On the exterior, clapboards, which usually are laid four to four-and-a-half inches to weather, were laid with a three-inch exposure, to adjust the eye to a smaller scale. A brick veneer laid over the foundation, which also details chimneys that bookend the main gable of the house, signal elegance.
The front entry is warm and inviting, with single windows, top and bottom, on each side of the double-column portico centered in the main body of the house. The extra-thick, chunky front door, framed by a glass transom and sidelights, sports an old brass doorknob.
Stepping into the house reveals, through a set of French doors, a covered porch in back. The wings, a family room on the right and master suite on the left, also have French doors. The second-floor hallway reveals a door to the upper deck, allowing access without walking through a bedroom.
A combination of Ahearn’s architecture and the homeowner’s interior design skills—she did the entire interior herself—give the house a subdued ring of history. Wood floors throughout the house are oak with the sheen of an English chestnut stain. In the master suite’s dressing room, high glass doors are framed in a Regency pattern. A coffered ceiling in the study is a suggestion of Greek Revival style. Beamed ceilings in the kitchen and a cathedral ceiling in the family room—with beams that follow the roofline—seem to suggest eras the evolving house would have come through. The kitchen is the only room with recessed lighting; the other light fixtures, chosen by the homeowners, retain the historical mood.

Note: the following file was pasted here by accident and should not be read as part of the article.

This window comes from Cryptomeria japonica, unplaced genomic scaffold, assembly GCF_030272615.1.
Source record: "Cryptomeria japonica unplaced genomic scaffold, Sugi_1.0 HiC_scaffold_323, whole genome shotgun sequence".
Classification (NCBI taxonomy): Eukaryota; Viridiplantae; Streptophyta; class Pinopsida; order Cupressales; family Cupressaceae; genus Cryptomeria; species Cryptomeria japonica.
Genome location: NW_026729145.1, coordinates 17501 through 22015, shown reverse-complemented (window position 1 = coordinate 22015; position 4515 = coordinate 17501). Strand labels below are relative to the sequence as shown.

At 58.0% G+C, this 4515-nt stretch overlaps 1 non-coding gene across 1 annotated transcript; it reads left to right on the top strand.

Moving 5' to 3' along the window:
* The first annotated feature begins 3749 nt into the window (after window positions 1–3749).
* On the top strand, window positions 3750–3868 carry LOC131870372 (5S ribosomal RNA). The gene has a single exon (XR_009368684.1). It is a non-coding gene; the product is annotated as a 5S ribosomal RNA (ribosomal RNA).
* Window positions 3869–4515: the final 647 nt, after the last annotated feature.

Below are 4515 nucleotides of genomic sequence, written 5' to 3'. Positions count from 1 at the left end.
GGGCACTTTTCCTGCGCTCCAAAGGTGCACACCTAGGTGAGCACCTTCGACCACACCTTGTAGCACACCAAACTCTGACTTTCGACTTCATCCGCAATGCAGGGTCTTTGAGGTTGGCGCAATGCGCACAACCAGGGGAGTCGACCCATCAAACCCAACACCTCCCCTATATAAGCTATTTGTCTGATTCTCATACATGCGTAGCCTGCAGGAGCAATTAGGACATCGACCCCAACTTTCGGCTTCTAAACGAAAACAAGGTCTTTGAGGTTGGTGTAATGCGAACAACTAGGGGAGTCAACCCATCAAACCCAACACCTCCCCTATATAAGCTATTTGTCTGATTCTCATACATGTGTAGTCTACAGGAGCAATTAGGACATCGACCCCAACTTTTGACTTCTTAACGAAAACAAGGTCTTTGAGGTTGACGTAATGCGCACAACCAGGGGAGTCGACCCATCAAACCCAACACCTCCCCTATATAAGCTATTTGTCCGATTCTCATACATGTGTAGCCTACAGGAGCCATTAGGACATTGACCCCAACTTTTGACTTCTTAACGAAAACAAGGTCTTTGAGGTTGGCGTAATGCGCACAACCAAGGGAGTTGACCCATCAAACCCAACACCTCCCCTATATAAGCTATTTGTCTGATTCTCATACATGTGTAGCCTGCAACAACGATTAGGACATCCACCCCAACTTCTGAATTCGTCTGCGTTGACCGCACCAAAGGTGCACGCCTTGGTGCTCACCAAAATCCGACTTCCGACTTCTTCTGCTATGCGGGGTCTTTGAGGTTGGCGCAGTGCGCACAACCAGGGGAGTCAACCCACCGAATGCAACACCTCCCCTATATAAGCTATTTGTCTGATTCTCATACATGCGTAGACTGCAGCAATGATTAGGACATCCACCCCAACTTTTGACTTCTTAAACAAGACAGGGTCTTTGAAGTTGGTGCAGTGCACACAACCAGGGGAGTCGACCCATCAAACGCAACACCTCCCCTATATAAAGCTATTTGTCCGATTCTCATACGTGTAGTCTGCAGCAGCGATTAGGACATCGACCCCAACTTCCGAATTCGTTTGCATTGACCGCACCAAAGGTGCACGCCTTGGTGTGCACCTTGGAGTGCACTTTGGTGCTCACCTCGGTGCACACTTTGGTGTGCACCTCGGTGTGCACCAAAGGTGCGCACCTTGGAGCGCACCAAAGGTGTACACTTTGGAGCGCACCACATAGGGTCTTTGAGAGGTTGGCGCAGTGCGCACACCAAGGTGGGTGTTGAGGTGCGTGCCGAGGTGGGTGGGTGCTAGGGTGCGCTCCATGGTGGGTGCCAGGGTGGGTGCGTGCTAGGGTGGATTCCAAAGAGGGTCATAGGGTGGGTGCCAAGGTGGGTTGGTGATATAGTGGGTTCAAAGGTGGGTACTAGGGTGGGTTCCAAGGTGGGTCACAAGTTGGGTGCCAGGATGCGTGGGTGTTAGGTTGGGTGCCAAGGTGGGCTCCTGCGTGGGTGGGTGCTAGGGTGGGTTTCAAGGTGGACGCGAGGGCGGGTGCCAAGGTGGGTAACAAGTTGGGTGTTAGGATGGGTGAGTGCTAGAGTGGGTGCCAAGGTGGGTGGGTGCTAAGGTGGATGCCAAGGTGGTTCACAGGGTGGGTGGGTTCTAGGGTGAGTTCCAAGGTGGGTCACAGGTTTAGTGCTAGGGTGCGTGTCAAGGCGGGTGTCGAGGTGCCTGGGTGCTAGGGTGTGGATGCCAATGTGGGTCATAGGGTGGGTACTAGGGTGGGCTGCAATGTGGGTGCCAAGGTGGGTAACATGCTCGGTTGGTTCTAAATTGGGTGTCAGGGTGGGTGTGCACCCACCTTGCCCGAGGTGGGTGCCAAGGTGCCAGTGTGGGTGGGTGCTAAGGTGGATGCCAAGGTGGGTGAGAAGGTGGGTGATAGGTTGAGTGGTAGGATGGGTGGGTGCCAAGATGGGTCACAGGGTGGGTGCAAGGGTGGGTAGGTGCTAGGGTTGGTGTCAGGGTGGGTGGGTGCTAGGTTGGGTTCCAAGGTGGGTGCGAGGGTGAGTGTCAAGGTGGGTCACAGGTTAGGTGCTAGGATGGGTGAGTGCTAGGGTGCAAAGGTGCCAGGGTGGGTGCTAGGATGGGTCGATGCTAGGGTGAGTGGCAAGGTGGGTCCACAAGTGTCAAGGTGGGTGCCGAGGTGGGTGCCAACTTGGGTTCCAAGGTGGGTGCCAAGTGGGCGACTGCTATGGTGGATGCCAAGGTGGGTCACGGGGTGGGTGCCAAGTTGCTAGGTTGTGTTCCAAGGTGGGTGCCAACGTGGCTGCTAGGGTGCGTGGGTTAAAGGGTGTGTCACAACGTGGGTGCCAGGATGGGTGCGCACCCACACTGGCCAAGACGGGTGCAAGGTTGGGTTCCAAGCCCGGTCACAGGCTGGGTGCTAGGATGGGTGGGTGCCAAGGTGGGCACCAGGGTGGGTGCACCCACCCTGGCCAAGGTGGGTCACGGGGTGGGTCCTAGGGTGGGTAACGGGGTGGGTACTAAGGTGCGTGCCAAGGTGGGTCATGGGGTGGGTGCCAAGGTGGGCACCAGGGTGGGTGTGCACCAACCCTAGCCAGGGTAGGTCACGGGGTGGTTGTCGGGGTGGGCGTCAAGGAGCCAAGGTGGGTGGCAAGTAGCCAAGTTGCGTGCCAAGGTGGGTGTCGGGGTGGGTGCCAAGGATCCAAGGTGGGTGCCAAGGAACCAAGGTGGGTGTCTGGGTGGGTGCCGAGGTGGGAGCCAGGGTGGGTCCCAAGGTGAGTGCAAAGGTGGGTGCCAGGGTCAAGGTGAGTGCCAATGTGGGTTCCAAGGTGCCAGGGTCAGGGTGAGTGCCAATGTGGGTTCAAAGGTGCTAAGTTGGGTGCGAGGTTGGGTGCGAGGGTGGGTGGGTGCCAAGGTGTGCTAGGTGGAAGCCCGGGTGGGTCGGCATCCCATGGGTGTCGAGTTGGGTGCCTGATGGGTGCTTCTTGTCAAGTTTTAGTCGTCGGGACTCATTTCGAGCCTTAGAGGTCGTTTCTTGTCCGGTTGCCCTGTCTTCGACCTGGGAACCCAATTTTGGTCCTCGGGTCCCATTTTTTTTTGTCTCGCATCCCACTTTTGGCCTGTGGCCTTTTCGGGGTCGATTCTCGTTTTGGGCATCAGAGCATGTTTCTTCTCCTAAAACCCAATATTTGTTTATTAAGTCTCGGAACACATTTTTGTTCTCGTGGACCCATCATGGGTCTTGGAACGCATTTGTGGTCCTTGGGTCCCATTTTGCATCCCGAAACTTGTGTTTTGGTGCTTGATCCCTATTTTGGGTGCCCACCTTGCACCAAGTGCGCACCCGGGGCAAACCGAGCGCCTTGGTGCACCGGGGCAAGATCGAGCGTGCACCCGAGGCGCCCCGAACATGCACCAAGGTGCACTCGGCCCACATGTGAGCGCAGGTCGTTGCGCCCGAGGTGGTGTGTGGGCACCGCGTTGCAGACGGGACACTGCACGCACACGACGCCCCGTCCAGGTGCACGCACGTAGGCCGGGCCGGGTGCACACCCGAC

Other details, such as the dining-room wallpaper, show the homeowner’s skill in art and design—impressive, especially considering that she and her husband are both techies. The covering appears to be silk chinoiserie, but it’s a reproduction wallpaper. To furnish the house, she used a variety of sources: online information, Pinterest boards, and individuals who offered help.
The owner–designer has an innate sense of what distinguishes an interior. The furniture is a “high-low mix,” she says, which includes beautiful tables discarded by their owners, and Bunny Williams lamps, a splurge for the family room.
The effect is snug, warm, and welcoming. Ahearn says it’s one of his favorite houses. “It’s the scale, sensibility, timelessness, and how the house lives; getting the tall volume without it looking out of scale.” The couple couldn’t be happier.
“I think of this house as the great American dream,” says the homeowner. “New England is home, and to be able to build this house is a dream. We keep pinching ourselves.”
architect Patrick Ahearn Architect, Boston and Martha’s Vineyard, MA
landscape architect Dan Gordon Landscape Architects, Wellesley and Martha’s Vineyard, MA
lamps Bunny Williams Home
d.r. wallpaper similar, see Branches (Navy); Egrets (Navy) York Wallpapers yorkwallcoverings.com